Part of the debate – in the House of Commons at 12:00 am on 26th July 1968.

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Photo of Mr Tony Benn Mr Tony Benn , Bristol South East 12:00 am, 26th July 1968

With permission, Mr. Speaker, I should like to make a statement about metrication.

In May 1965, the Government announced their support for the adoption of the metric system of weights and measures in industry which had been proposed by the Federation of British Industries. They also accepted that the metric system would spread outwards from industry and become in time the primary system for the country as a whole. The Government consider that this will bring substantial advantages. More than three-quarters of world trade is now conducted in metric units. All the Commonwealth countries except Canada have changed to the metric system or are about to do so, and studies are in progress in the United States and Canada.

In 1966, my predecessor appointed the Standing Joint Committee on Metrication, representing industrial management, the trade unions and the Government, to encourage, assist and review the progressive adoption of the metric system by British industry. A report by that Committee will be published today by Her Majesty's Stationery Office. I have placed copies in the Library of the House, and copies are available in the Vote Office.

The Report makes three main recommendations. First, that manufacturing industry can make the change efficiently and economically only if the economy as a whole moves in the same direction on a broadly similar time-scale, and in an orderly way. Second, that a Metrication Board should be established to guide, stimulate and co-ordinate the planning for the transition for the various sectors of the economy. Third, that any legal barriers to the use of the metric system for all purposes within the United Kingdom should be removed.

The Government accept the recommendation that a Metrication Board should be set up as soon as possible. Every sector of the economy need not move at the same pace. But there will be unnecessary confusion and expense, and great difficulties for industry, unless there is central machinery for co-ordinating the programmes of change for the various sectors.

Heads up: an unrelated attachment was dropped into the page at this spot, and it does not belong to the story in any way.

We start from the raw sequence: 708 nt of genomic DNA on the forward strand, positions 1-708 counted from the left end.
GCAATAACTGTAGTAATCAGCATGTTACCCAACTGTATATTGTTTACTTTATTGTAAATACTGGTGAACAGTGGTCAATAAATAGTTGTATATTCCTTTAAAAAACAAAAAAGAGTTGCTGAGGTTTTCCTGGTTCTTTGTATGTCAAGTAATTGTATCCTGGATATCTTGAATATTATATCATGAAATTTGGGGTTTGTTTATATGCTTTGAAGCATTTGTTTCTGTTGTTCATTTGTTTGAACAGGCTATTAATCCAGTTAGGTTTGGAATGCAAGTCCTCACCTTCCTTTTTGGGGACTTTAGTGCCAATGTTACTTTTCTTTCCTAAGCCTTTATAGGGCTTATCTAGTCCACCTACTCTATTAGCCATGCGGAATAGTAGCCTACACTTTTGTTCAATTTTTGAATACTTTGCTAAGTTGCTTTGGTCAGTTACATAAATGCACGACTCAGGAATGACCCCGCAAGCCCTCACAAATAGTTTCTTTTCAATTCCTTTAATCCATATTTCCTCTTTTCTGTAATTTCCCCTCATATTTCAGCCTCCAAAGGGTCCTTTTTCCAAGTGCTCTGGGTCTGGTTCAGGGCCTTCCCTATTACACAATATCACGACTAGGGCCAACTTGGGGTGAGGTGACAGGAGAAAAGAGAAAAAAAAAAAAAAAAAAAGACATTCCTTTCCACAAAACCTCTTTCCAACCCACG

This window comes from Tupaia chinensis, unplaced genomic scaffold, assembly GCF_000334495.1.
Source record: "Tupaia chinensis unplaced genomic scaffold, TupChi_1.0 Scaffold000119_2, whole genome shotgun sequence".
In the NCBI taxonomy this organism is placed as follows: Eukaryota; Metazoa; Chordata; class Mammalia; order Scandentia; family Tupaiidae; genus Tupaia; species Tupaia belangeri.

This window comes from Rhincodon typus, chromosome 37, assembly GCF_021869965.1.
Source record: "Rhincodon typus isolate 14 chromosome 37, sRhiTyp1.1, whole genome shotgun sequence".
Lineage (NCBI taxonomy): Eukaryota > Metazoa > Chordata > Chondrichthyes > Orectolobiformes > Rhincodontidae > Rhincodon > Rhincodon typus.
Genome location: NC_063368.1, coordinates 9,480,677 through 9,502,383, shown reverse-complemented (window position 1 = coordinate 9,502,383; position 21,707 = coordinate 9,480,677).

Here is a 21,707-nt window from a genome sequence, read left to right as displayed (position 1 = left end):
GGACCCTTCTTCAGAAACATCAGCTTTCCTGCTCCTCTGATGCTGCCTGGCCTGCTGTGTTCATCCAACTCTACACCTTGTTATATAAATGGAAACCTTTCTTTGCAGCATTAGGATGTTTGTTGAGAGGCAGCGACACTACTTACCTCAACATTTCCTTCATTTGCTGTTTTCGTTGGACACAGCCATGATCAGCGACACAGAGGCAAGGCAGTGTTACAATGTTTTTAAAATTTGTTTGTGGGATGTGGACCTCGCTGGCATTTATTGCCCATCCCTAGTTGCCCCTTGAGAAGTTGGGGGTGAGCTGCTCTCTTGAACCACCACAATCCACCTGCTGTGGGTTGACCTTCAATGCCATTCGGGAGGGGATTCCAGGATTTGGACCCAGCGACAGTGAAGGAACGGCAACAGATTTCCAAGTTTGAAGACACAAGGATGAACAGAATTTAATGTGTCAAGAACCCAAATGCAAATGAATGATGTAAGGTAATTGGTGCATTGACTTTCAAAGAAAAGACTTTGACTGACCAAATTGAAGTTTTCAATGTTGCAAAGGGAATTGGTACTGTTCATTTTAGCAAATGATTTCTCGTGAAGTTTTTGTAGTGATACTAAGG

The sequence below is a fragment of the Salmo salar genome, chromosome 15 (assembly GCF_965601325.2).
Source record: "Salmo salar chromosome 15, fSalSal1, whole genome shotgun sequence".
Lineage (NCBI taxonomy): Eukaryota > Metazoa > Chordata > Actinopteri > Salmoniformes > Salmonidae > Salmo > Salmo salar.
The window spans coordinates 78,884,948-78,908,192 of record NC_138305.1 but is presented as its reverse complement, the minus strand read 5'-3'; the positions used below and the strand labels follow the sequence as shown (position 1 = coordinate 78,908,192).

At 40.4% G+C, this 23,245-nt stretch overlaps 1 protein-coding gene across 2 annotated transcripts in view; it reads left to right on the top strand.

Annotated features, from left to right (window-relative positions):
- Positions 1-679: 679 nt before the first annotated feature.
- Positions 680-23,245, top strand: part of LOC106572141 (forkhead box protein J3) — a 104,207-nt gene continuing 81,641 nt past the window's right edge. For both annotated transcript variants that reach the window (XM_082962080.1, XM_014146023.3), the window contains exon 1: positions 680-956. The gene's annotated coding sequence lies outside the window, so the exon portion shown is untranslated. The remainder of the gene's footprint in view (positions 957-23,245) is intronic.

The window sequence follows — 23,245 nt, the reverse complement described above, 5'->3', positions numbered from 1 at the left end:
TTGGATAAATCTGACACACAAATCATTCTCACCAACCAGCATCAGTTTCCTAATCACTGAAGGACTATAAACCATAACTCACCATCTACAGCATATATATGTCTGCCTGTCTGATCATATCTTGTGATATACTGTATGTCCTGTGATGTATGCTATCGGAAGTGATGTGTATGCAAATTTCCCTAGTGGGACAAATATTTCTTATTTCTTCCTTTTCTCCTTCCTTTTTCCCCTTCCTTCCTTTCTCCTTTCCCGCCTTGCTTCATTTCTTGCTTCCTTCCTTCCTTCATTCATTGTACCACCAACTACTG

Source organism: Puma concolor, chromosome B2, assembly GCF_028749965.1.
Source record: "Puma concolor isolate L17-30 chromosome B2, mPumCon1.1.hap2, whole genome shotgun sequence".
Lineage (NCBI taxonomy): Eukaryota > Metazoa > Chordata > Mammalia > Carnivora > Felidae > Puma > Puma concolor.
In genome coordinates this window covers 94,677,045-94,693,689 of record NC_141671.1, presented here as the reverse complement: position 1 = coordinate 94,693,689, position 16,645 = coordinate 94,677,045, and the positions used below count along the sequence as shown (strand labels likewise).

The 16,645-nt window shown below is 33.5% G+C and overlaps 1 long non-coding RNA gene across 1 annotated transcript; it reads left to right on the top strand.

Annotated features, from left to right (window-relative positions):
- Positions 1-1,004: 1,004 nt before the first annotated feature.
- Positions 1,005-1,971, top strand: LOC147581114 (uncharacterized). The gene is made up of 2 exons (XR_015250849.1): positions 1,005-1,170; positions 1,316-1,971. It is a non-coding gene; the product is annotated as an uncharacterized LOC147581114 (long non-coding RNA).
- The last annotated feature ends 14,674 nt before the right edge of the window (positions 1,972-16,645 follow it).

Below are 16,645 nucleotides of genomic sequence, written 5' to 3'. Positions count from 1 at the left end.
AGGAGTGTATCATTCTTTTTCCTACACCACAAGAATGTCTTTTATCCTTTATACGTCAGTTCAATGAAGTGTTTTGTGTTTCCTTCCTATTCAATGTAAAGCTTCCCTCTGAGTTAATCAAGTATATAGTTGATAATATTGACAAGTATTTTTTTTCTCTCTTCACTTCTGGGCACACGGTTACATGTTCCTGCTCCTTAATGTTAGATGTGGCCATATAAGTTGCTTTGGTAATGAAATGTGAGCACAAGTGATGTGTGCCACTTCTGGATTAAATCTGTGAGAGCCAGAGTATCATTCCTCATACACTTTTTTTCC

The Board will be advisory. The adoption of the metric system must be gradual, through democratic procedures based on the widest consultation. Membership of the Board will, therefore, reflect the interests of industry, the distributive trades, education—for which there are important implications—and, particularly, the general public and consumers. The Board will need to ensure that the distributive trades and consumers are consulted and have ample notice of proposed changes.

No compulsory powers will be sought. There can be no question of compensation; the costs of adopting metric weights and measures must lie where they fall.

The Government agree that programmes for the different sectors of the economy can be properly co-ordinated only if there is some general guidance on the timing. They therefore accept the end of 1975 as the target date for all provisional programmes, with the qualification that if this date proves to be unreasonable for any particular sector, the programme may aim at an earlier or later date. An initial task of the Metrication Board will be to submit to the Government an appreciation for each sector, including, so far as practicable, the costs and other considerations involved. In the light of this, programmes can be drawn for individual sectors. The Government will not be committed to endorse the programme for any sector of the economy before final proposals for that sector are submitted.

The Government accept that legislation will be needed to remove obstacles to the adoption of metric units and to define the units to be used. Further consultation is, however, needed before the timing of the legislation can be decided. Arrangements will be made to coordinate the interests of Government Departments so that they play their full part—[HON. MEMBERS: "Too long."] This is an important statement. I hope that the House will listen—so that they may play their full part in the consideration of programmes and so that the public sector keeps in step as the programmes develop.

The educational system will need to keep pace with, and to some extent anticipate, changes. The conversion will stimulate industrial and commercial modernisation and the rationalisation of production by variety reduction. We must also use it to help our export trade by harmonising our standards with those of our customers overseas.

The adoption of the metric system in the United Kingdom will represent a major change affecting many aspects of the national life, and I hope that publication of this Report will lead to a wide public discussion of the issues involved